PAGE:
The moment when, after many years
of hard work and a long voyage
you stand in the centre of your room,
house, half-acre, square mile, island, country,
knowing at last how you got there,
and say, I own this,
is the same moment when the trees unloose
their soft arms around you,
the birds take back their language,
the cliffs fissure and collapse,
the air moves back from you like a wave
and you can’t breathe.
No, they whisper. You own nothing.
You were a visitor, time after time
climbing the hill, planting the flag, proclaiming.
We never belonged to you.
You never found us.
It was always the other way around.
The first stanza describes a moment of satisfaction with what you might have achieved in life (after all that ‘hard work and a long voyage’), but the second and third stanzas turn this on its head, and, instead, it becomes a poem about letting go of what can’t belong to you and giving a voice back to the things we, as humans, tend to overlook, like the rustle of leaves, birdsong, the crumbling cliff: ‘No, they whisper. You own nothing.’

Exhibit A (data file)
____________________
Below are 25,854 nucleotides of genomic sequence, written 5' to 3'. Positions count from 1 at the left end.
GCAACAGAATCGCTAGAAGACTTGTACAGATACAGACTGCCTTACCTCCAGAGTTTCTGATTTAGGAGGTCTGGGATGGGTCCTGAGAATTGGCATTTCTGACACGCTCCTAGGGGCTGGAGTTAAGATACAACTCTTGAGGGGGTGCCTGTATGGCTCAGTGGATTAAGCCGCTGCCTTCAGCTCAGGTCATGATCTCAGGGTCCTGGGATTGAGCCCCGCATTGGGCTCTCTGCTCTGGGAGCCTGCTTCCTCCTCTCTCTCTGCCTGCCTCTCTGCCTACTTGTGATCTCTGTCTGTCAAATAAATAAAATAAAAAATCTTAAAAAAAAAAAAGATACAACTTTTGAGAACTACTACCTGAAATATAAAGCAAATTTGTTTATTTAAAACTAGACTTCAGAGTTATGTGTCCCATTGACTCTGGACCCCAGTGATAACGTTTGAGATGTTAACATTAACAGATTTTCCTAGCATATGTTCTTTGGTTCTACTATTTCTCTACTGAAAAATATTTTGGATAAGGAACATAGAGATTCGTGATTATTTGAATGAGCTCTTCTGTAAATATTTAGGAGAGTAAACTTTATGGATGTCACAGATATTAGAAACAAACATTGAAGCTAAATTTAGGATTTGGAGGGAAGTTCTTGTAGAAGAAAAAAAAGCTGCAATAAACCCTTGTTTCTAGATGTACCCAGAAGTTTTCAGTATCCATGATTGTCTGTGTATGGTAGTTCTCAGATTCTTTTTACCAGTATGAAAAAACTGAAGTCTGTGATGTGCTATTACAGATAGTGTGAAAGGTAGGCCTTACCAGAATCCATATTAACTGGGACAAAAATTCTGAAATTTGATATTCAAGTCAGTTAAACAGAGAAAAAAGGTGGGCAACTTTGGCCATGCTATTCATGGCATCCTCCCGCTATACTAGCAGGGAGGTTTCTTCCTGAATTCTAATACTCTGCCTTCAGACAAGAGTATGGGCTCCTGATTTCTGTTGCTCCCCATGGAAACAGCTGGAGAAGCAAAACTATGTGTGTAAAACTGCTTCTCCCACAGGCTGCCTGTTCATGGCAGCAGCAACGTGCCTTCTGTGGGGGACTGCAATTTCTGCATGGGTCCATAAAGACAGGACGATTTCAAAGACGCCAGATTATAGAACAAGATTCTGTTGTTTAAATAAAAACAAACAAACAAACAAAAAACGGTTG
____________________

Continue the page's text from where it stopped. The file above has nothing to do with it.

The poem teaches us to take time in moments of realization like this, rather than fearing them: note how the first two stanzas unfold as a single, long sentence, using enjambment – that’s the technical term for when one line continues into the next without stopping – to allow the thought to change shape.
To get a better sense of what the poem means (or means to you), try reading it outside somewhere like a park or a garden, and see how the many voices of your environment can live with and in-between Atwood’s words.